Right-wing media are fearmongering over an Obama campaign smartphone app that makes it easier for any smartphone user and Obama supporter to get involved in the campaign without first having to visit a campaign office. Conservative media are claiming that it will allow users to "spy" on their neighbors and report that information back to the campaign.
In fact, the app is designed to simplify the process for getting involved in the 2012 campaign; it includes only information that is publicly available; and it has built-in privacy protections against abuse. Moreover, the Romney campaign also makes voter information freely available to anyone who registers on its website.
On July 30, the Obama for America campaign introduced an iPhone app that "will make it even easier to connect with the campaign and pitch in wherever you are." From the campaign:
This campaign's strength has always come from the millions of grassroots supporters who are organizing their communities, and the new Obama app puts the latest organizing tools right at your fingertips.
With the new app, you can easily find local volunteer events near you, get a list of voters to talk to in your neighborhood, and access all the information you need to spread the word: from President Obama's record to state-specific voting info. You can also stay up to date with breaking news, which you can instantly share with friends and family using Facebook, Twitter, email, and text messaging.
In an article on the app, Pro Publica noted: "All this is public information, which campaigns have long given to volunteers. But you no longer have to schedule a visit to a field office and wait for a staffer to hand you a clipboard and a printed-out list of addresses." Pro Publica went on to report:
It's unclear if the app displays all registered Democrats who live in a certain area, or only a subset of voters President Obama's campaign is trying to reach.
Asked about the privacy aspects of the new app, a spokesperson for the Obama campaign wrote that "anyone familiar with the political process in America knows this information about registered voters is available and easily accessible to the public."
The information included in the app has "traditionally been available to anyone who walks into a campaign field office," said the spokesperson, who declined to be named.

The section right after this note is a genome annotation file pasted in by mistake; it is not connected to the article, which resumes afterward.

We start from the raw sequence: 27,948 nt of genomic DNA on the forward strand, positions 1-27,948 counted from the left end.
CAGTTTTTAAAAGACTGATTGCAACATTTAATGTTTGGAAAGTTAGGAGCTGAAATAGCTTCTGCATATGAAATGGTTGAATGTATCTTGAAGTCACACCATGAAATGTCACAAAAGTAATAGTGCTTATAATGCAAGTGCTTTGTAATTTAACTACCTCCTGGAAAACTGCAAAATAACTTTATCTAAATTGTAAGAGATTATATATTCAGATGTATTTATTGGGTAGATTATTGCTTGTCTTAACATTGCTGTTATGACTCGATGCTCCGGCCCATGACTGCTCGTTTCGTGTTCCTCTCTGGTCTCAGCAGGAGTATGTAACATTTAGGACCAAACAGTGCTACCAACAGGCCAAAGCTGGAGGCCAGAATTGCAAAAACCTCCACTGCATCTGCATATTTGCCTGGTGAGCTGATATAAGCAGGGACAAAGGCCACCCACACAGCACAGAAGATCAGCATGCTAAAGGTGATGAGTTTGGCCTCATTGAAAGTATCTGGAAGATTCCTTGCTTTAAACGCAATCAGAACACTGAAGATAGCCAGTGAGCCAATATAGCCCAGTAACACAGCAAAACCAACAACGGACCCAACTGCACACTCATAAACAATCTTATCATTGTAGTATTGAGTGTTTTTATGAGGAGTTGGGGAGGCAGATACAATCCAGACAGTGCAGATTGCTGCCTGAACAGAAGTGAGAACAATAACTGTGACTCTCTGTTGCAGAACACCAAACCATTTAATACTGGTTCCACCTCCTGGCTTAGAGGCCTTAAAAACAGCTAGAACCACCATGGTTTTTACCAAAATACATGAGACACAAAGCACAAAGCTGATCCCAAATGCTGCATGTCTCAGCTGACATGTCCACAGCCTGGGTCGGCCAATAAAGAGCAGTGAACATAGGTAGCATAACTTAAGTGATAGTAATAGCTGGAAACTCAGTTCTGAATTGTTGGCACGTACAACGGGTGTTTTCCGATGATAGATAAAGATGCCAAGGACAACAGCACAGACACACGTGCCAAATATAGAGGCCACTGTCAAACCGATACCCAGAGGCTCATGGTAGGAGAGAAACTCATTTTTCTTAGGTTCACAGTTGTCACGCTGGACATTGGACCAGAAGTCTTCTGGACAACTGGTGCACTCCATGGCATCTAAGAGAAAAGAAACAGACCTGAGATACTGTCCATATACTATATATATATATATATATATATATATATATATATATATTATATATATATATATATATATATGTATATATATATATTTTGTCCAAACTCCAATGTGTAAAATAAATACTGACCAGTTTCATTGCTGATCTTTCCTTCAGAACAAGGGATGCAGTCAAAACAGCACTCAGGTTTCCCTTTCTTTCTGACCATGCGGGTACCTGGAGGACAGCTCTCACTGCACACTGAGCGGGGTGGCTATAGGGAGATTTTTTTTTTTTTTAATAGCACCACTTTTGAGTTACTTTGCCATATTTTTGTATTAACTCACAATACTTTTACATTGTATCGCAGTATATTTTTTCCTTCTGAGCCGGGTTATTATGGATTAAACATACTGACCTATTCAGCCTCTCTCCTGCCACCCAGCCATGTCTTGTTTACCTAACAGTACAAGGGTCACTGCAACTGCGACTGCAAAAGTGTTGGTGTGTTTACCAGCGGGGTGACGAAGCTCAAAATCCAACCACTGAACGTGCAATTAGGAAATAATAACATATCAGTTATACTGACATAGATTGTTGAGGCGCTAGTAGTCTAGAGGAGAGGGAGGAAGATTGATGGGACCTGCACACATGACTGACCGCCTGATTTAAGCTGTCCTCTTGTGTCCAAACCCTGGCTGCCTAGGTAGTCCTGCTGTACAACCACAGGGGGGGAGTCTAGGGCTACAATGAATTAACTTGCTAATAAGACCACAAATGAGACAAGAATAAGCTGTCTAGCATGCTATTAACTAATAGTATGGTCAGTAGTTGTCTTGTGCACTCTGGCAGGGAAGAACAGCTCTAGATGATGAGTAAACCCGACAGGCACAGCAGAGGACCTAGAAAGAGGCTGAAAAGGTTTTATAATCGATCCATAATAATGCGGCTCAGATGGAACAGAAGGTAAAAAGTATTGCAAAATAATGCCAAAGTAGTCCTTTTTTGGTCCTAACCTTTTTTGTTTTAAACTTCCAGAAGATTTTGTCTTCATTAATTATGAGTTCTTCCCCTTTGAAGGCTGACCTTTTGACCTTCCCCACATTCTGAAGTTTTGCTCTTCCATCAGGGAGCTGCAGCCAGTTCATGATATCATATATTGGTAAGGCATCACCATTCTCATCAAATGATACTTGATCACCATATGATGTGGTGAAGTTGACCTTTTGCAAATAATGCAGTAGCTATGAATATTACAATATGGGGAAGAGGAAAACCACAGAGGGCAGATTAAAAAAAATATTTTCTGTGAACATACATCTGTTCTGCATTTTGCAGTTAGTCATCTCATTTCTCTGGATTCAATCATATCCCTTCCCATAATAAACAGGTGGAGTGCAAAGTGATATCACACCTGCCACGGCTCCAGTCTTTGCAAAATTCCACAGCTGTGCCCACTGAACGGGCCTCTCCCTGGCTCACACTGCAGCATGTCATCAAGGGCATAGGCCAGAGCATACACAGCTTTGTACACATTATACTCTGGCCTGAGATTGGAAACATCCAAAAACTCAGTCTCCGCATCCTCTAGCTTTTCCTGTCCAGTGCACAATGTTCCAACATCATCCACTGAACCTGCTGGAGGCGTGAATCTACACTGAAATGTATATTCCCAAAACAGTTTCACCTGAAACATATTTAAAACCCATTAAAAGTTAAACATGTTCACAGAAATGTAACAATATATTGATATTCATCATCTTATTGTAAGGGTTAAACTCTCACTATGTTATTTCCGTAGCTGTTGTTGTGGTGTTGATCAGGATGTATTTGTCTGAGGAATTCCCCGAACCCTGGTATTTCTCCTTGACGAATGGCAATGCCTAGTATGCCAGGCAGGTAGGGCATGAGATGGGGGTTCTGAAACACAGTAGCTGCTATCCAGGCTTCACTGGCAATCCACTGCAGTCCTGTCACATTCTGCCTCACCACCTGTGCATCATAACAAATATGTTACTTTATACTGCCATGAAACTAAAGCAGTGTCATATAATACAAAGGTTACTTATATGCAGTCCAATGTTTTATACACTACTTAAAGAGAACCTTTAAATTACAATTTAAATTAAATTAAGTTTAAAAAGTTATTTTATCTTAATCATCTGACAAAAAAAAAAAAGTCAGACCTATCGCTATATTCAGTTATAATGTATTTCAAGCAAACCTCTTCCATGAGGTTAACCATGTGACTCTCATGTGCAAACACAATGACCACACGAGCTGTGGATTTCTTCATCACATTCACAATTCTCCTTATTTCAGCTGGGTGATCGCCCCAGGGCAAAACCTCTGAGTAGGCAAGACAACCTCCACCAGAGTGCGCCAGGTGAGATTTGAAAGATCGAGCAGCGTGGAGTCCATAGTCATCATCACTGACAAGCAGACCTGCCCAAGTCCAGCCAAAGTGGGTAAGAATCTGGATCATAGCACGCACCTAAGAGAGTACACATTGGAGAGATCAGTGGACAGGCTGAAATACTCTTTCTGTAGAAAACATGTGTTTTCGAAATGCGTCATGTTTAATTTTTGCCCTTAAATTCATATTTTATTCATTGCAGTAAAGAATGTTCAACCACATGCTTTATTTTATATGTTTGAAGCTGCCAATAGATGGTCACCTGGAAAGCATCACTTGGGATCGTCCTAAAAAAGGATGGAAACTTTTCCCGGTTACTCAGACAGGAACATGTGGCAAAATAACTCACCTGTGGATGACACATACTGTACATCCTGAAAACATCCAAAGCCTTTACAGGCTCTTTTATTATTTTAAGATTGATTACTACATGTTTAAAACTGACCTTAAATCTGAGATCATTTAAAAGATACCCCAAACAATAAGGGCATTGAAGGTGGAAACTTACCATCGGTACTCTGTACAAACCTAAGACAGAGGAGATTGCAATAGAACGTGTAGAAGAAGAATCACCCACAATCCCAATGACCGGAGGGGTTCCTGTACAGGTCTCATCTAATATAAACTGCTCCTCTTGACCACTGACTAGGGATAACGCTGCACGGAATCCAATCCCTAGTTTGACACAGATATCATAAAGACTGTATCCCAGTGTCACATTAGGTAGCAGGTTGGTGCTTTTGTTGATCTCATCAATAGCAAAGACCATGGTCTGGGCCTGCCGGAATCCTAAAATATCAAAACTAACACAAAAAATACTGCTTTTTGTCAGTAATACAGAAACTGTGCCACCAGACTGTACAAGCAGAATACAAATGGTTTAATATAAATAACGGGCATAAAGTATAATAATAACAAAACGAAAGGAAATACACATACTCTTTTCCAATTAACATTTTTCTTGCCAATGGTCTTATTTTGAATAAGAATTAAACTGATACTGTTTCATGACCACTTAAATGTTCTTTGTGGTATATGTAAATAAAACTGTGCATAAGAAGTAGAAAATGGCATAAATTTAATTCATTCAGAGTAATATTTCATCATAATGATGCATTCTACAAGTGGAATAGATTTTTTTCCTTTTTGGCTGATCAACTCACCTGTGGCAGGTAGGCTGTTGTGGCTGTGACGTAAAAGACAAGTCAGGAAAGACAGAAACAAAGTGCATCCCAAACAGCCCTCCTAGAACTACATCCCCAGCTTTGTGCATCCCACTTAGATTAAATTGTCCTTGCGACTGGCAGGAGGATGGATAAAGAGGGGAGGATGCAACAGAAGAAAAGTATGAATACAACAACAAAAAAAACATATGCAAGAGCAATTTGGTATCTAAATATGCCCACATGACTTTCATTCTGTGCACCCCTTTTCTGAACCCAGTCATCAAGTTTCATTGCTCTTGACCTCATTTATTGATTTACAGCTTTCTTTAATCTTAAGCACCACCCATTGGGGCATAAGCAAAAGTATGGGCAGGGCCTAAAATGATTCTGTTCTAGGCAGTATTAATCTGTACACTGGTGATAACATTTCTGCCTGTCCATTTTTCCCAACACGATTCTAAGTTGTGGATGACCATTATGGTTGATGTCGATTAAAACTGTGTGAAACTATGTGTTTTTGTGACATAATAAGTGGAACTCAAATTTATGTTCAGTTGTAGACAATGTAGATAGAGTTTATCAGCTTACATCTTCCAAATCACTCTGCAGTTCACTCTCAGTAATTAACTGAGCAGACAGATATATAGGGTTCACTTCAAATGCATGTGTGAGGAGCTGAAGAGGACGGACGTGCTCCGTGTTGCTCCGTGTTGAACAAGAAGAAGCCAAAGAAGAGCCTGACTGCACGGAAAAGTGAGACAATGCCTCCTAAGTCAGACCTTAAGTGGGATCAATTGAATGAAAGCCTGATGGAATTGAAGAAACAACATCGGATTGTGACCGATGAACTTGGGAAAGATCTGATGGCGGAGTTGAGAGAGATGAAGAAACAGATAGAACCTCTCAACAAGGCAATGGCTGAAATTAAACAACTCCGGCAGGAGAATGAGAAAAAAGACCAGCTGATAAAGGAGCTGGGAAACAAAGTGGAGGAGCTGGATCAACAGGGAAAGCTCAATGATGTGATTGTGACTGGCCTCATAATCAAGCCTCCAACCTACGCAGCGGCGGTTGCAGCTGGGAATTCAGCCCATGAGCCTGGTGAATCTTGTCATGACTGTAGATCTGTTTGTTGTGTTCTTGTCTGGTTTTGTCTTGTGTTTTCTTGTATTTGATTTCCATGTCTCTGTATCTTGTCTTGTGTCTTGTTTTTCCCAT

While the app makes voter information instantly available, it displays only a small cluster of addresses at a time. It has built-in mechanisms to detect when people are misusing the data, "such as people submitting way too many voter contacts in a short period of time," the spokesman said.
Pro Publica added that this "isn't the first time campaigns have released digital tools that make voter information freely available," and that the Romney campaign also has "online calling tools that give anyone who registers for their websites the names and phone numbers of voters to contact."
The New York Times also noted:
Mr. Obama is not the first candidate to have an iPhone app or to use technology to improve the collection of information on supporters. Both political parties have put enormous resources into developing online portals that can collect information, process donations and help organize volunteers.
It added that neither campaign "provides users access to canvassing lists."
But Fox Nation distorted the purpose of the app, claiming that the Obama campaign "wants" voters "to spy" on their neighbors:
Fox Nation linked to a post on Hot Air, which asserted that the app is "a tool that allows you to spy on your neighbors to determine which of them are naughty (read: not Obama supporters) and which are nice." Though Hot Air noted that such information is publicly available, it baselessly dismissed the app's safeguards against privacy abuses. Breitbart.com claimed the app "identifies all the Democrats in your neighborhood" and "rats out neighbors' political affiliation."
In fact, as Pro Publica reported, "It's unclear if the app displays all registered Democrats who live in a certain area, or only a subset of voters President Obama's campaign is trying to reach." Moreover, the app is designed to detect abuse: Users are given "only a small cluster of addresses at a time," and according to the campaign, any voter who does not want to be listed can easily be removed from the list.
According to Pro Publica, when a similar app was introduced in 2010, volunteers were "only given a certain number of voters that [they] could conceivably canvass." When a volunteer went over that limit, they shut the app down, said former campaign official Natalie Foster.